The Fiduciary Rule Explained
The Fifth Circuit Court of Appeals ruled that the United States Labor Department did not have the authority to create the fiduciary rule and no longer has the power to enforce the Obama-era protections for retirement savings.
The fiduciary rule required financial advisors to act solely in their clients’ best interest as it related to investments into retirement accounts such as 401(k) and IRAs. Practically speaking, this required financial advisors to disclose all fees and commissions, in an easy-to-understand form, that they would earn from your investments and would prevent them from concealing any conflicts of interest. For instance, without this rule in place, financial advisors could take two similar funds, and invest your money in the one that has the higher commission payout for them, thus creating higher revenue for the advisor but hurting the client’s portfolio in the long run due to a higher fee charge.
Now that financial advisors no longer are legally bound to meet the fiduciary standard, they are instead beholden to something known as the “suitability standard.” “Suitability” means that investment advisors are legally required to find investments that are “suitable” for meeting the client’s investment needs and objectives, not necessarily what would best meet their needs and objectives.
How Can I Protect Myself from Advisors who may not have My Best Interests in Mind?
Even though financial advisors are no longer legally bound to act as a fiduciary, for many firms, this has already become an industry standard. Here are several ways to ensure your advisor is acting in your best interest:
Ask them, “What can you do for me?”
Clearly state your investment objectives and ask how they will help you meet your goals. For example, you may want to have a million-dollar-plus nest egg when you retire or you may want to save less now so that you have more money to spend doing things you enjoy. Perhaps you want to take on more risk with the hopes of a higher return. Regardless, ensure that your advisor has a solid plan for getting you to wherever you want to be.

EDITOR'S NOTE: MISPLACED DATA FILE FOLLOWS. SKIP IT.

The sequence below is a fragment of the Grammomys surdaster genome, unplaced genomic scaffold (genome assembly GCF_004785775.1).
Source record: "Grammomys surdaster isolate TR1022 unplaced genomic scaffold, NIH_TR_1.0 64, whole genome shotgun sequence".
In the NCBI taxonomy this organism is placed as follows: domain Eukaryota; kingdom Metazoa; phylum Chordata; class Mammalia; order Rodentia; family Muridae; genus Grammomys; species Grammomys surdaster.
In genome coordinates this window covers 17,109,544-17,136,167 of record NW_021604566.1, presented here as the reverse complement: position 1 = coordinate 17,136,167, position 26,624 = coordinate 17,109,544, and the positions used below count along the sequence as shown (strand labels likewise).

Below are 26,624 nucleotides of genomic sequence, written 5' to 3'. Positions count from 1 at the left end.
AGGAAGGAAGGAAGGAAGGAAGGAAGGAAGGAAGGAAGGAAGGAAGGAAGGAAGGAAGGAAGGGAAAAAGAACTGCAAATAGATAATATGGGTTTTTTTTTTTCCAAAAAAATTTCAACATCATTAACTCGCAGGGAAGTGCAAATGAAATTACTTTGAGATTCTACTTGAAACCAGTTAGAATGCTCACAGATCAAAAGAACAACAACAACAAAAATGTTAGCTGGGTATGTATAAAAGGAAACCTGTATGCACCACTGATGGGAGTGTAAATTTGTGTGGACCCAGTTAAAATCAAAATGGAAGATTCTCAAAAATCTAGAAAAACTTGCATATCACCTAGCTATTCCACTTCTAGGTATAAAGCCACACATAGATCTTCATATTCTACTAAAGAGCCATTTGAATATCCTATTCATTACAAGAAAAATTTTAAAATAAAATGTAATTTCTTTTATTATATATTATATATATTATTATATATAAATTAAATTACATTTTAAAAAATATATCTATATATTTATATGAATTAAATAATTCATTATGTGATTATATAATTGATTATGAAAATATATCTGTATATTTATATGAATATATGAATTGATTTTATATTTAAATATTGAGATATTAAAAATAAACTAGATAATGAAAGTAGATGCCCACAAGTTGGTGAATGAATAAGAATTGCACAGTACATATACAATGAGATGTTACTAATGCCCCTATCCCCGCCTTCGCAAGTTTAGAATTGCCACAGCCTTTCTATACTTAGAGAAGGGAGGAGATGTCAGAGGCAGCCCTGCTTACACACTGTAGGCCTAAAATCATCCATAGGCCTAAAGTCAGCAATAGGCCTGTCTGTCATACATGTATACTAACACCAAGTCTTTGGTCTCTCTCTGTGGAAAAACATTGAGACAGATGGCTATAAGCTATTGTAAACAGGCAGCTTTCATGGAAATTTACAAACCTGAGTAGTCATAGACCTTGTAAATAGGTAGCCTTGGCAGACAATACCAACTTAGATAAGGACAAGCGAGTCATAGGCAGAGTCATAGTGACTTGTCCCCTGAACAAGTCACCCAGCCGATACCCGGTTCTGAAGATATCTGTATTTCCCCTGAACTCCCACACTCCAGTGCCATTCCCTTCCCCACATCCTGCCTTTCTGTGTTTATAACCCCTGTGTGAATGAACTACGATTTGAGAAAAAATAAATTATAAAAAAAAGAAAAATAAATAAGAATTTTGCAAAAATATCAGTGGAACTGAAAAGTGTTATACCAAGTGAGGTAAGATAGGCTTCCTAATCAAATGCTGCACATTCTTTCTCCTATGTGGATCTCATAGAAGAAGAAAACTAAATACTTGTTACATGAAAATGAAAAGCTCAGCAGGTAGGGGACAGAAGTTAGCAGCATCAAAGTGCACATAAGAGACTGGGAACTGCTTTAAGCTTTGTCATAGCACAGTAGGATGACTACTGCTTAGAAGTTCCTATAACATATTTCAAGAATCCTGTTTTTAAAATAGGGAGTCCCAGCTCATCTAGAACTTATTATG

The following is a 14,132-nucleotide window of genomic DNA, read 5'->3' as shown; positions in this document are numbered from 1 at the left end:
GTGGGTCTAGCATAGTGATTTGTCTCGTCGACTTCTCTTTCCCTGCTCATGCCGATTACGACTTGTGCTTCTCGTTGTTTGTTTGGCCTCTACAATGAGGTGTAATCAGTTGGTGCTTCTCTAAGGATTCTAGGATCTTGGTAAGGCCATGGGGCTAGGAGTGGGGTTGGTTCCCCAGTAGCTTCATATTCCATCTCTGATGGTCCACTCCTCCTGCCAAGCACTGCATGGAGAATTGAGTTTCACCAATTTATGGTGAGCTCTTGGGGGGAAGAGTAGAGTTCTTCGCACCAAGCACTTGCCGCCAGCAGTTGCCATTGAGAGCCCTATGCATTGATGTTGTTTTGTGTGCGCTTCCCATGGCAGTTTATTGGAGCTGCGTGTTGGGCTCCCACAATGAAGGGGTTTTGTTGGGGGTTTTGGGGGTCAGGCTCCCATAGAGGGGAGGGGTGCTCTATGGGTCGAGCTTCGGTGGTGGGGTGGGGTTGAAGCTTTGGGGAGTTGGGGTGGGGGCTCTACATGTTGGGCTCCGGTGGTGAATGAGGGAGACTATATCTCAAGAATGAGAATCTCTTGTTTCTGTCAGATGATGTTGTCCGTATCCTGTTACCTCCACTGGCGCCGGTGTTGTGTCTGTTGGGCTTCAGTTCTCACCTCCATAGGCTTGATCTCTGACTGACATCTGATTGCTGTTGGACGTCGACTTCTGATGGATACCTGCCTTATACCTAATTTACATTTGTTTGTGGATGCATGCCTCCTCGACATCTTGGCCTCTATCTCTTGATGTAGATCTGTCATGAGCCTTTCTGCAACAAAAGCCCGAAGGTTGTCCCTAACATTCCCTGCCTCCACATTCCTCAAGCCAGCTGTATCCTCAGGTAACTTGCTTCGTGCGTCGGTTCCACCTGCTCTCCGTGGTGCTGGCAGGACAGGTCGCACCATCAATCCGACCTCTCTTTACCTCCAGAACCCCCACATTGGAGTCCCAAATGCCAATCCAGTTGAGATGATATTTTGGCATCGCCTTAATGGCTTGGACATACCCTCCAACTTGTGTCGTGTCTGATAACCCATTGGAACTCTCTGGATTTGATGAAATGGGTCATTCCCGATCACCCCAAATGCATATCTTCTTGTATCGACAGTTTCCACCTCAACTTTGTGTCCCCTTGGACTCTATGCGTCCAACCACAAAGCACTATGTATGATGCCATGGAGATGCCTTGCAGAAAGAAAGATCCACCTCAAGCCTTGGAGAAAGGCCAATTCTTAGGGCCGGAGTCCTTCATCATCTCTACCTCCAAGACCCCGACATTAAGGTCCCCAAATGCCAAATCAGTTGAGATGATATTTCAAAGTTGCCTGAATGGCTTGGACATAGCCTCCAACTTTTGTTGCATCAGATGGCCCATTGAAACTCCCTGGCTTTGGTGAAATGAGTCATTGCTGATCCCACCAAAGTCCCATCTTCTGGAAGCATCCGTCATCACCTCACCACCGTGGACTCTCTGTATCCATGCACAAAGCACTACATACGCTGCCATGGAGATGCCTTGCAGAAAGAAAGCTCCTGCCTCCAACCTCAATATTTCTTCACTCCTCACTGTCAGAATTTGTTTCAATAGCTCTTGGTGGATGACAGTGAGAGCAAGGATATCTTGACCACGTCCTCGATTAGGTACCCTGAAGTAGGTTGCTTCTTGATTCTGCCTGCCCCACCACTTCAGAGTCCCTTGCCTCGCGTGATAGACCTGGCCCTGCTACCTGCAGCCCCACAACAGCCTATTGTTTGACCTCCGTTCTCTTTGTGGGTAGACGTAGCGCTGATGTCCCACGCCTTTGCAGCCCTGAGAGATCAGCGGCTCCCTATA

Ask if they are a fiduciary, and require an answer in writing
Requiring a statement in writing that your advisor will act as a fiduciary on your behalf is perhaps one of the most important steps you can take to protect your retirement savings. This will ensure that you know your advisor is picking investments that are best for you and that there are no conflicts of interest such as higher commission fees or a special bonus they receive for selling you a product.
Check your advisor’s background
The Financial Industry Regulatory Authority (FINRA) provides a service called “Brokercheck” which allows you to search for your advisor by name and will report any disciplinary actions taken against your advisor, how many years of experience he/she has, and the states where he/she is licensed to offer investments.
Knowing that your advisor has your best interests at heart can give you the peace of mind you need to get the most out of your life at the moment, knowing that money will be there for you when you decide to retire. If you have any questions about what it means to be a fiduciary, why it’s important, questions in general about anything you have read; or if you are looking for an advisor who is committed to serving your best interests, please contact us today at (757) 222-5842 to schedule a free consultation to discuss your legal matters.